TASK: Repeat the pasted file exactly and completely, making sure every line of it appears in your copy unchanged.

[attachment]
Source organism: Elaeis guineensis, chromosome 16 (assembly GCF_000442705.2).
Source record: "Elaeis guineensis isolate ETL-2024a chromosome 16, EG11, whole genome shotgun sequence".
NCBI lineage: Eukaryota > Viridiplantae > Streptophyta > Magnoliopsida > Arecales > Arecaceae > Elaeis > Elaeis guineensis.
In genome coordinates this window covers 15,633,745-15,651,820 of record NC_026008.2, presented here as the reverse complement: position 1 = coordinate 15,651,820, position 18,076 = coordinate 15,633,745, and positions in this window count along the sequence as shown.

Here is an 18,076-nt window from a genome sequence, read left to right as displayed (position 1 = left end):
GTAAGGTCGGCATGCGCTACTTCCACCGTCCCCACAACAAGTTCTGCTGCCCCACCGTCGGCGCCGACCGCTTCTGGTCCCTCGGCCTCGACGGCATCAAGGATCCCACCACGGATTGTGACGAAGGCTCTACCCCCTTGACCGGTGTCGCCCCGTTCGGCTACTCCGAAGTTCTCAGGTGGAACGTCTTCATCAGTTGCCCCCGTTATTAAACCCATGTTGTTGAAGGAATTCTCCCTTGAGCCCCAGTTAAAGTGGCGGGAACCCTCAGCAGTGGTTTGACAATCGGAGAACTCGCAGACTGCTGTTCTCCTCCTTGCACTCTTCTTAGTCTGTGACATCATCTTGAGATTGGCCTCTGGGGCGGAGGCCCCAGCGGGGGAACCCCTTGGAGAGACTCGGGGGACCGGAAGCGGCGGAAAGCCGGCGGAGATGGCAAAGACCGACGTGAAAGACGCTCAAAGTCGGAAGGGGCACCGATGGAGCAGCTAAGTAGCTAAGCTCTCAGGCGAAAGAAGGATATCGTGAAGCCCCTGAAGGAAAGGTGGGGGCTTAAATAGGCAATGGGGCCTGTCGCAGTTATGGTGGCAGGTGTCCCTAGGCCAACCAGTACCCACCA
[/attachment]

Source organism: Elaeis guineensis, chromosome 16 (assembly GCF_000442705.2).
Source record: "Elaeis guineensis isolate ETL-2024a chromosome 16, EG11, whole genome shotgun sequence".
NCBI lineage: Eukaryota > Viridiplantae > Streptophyta > Magnoliopsida > Arecales > Arecaceae > Elaeis > Elaeis guineensis.
In genome coordinates this window covers 15,633,745-15,651,820 of record NC_026008.2, presented here as the reverse complement: position 1 = coordinate 15,651,820, position 18,076 = coordinate 15,633,745, and positions in this window count along the sequence as shown.

Here is an 18,076-nt window from a genome sequence, read left to right as displayed (position 1 = left end):
GTAAGGTCGGCATGCGCTACTTCCACCGTCCCCACAACAAGTTCTGCTGCCCCACCGTCGGCGCCGACCGCTTCTGGTCCCTCGGCCTCGACGGCATCAAGGATCCCACCACGGATTGTGACGAAGGCTCTACCCCCTTGACCGGTGTCGCCCCGTTCGGCTACTCCGAAGTTCTCAGGTGGAACGTCTTCATCAGTTGCCCCCGTTATTAAACCCATGTTGTTGAAGGAATTCTCCCTTGAGCCCCAGTTAAAGTGGCGGGAACCCTCAGCAGTGGTTTGACAATCGGAGAACTCGCAGACTGCTGTTCTCCTCCTTGCACTCTTCTTAGTCTGTGACATCATCTTGAGATTGGCCTCTGGGGCGGAGGCCCCAGCGGGGGAACCCCTTGGAGAGACTCGGGGGACCGGAAGCGGCGGAAAGCCGGCGGAGATGGCAAAGACCGACGTGAAAGACGCTCAAAGTCGGAAGGGGCACCGATGGAGCAGCTAAGTAGCTAAGCTCTCAGGCGAAAGAAGGATATCGTGAAGCCCCTGAAGGAAAGGTGGGGGCTTAAATAGGCAATGGGGCCTGTCGCAGTTATGGTGGCAGGTGTCCCTAGGCCAACCAGTACCCACCA